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Parents besiege Texas high school after bogus shooting

Concerned parents began a Texas high school siege on Tuesday after reporting a class shootout that ultimately turned out to be false.

The siege of Thomas Jefferson High School in San Antonio began around 1pm on Tuesday after police received a call about a possible shooting at the school, according to a police statement. The school closed as police entered and began clearing the campus, but found no evidence of an active threat or shooting.

“Our department and the San Antonio Police Department determined that there were no shootings, but then we had to conduct a methodical room-by-room search of our strike teams,” said Police Chief Johnny Reyes of the San Antonio Independent School District. “We went to the place where they said there was a shooting and we quickly established that the shooting did not take place.”

Instead, it turned out that some students got into an argument but at any point denied having or deploying a gun, Reyes said.

But the frightened students had already made alarming phone calls to their parents as they enrolled en masse at the school, which included 29 school district officers and 58 city police officers.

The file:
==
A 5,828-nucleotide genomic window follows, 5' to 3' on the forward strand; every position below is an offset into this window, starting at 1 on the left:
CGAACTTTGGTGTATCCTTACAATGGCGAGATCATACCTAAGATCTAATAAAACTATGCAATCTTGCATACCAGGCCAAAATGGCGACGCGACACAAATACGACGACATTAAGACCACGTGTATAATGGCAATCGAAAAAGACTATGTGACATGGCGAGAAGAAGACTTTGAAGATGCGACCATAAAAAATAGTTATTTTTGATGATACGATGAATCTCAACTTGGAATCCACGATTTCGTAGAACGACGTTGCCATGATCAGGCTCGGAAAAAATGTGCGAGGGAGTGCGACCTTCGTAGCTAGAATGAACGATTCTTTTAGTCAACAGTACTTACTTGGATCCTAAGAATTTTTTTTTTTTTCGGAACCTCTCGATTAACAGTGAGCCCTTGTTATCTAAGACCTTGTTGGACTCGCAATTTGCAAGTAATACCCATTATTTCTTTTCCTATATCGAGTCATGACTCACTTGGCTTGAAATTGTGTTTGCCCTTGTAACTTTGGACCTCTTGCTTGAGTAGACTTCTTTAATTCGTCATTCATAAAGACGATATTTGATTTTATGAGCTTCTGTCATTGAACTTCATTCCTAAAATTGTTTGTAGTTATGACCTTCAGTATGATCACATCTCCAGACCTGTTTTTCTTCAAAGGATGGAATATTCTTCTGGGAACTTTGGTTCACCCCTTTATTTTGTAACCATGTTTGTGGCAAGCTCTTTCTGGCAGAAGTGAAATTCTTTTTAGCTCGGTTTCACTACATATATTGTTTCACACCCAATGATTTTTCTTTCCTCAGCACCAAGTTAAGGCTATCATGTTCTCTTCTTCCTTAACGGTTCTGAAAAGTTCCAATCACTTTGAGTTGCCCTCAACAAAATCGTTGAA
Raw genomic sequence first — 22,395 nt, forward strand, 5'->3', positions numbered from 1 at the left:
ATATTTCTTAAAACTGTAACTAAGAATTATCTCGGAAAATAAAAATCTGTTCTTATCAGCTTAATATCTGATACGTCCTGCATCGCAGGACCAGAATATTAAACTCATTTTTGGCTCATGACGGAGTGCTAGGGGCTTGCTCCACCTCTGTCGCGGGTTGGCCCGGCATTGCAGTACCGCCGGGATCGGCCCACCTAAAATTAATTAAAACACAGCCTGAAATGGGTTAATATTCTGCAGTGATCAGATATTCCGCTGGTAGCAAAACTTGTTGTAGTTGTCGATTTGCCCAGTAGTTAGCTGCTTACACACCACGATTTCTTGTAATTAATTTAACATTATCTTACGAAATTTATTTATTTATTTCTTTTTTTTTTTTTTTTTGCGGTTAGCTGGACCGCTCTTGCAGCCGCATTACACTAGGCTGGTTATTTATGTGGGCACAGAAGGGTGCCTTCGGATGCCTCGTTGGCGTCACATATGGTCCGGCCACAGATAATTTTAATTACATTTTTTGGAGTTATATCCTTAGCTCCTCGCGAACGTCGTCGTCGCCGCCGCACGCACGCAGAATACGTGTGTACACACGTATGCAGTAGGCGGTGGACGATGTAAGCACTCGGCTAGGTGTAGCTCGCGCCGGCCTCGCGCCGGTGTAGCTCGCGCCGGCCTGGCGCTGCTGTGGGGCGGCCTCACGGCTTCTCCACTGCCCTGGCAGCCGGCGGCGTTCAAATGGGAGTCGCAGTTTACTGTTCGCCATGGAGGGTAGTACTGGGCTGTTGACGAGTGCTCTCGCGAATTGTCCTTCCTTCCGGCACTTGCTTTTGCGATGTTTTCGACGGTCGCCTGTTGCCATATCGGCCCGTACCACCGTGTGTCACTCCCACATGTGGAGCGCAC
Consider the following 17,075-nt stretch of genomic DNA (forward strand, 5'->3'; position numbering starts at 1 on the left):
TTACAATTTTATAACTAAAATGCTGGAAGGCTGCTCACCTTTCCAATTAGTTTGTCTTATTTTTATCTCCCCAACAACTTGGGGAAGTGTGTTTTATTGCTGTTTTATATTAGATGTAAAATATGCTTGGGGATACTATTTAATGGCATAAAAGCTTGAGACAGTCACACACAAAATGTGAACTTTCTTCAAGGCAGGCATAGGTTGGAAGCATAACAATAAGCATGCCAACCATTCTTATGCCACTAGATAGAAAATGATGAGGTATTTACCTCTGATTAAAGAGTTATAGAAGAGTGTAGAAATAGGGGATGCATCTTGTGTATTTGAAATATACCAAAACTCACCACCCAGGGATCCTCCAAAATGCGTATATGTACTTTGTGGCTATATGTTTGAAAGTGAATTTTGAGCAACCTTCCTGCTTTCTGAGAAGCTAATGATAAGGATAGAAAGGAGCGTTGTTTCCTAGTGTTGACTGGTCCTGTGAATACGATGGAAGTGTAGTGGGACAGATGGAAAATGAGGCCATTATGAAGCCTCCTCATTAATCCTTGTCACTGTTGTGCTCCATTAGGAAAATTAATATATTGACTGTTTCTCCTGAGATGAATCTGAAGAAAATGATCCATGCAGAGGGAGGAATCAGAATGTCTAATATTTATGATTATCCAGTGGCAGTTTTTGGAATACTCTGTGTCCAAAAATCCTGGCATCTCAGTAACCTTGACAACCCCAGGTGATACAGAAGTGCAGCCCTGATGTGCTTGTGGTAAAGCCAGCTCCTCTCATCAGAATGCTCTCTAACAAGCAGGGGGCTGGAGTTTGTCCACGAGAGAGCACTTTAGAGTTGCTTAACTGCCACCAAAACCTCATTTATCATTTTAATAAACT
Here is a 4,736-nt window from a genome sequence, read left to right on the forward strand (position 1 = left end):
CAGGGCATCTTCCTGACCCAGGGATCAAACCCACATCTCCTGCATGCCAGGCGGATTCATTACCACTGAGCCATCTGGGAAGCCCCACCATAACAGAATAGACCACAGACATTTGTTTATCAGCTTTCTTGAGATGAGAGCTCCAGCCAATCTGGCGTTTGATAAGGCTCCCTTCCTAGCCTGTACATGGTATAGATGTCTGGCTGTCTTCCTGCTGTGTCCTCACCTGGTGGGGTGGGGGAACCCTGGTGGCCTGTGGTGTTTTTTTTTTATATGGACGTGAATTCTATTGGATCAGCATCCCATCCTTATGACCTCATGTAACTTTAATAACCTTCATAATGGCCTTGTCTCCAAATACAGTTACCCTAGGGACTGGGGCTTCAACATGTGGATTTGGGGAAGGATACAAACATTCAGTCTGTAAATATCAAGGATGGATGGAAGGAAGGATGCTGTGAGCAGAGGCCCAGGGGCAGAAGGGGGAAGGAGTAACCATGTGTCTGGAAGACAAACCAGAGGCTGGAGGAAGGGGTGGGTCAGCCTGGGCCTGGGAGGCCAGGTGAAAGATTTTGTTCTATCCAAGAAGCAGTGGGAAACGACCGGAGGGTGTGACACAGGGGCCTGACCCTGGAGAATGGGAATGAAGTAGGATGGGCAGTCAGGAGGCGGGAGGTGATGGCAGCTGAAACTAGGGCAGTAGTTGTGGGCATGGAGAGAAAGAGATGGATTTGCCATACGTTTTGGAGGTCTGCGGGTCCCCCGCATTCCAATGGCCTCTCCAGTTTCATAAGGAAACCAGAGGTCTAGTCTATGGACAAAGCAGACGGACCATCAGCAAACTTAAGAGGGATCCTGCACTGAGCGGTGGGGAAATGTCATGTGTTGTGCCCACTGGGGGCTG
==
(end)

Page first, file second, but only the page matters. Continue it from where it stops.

One of the men thrust his fist through the window, trying to get to the school, injuring his arm. The police put a tourniquet on that arm. Others were handcuffed and detained after physically struggling with officers, but there were no immediate reports of the arrests.

The fear was the latest in such incidents since the May 24 mass shooting at an elementary school in Uvalde, Texas, which killed 19 children and two teachers. A similar panic hit Heights High School in Houston on September 13 after the school received a threat. The threats last week also resulted in school closings in neighborhoods near Austin and Houston, and in California, Massachusetts, Florida, Arkansas, Oregon, Illinois, Kansas and Oklahoma.

San Antonio County Superintendent Jaime Aquino said the district needs to find better ways to communicate with parents in real time. “I assume that if we hadn’t had Uvalde, perhaps we wouldn’t have had the parents’ reaction. So we just have to understand it, ”he said.

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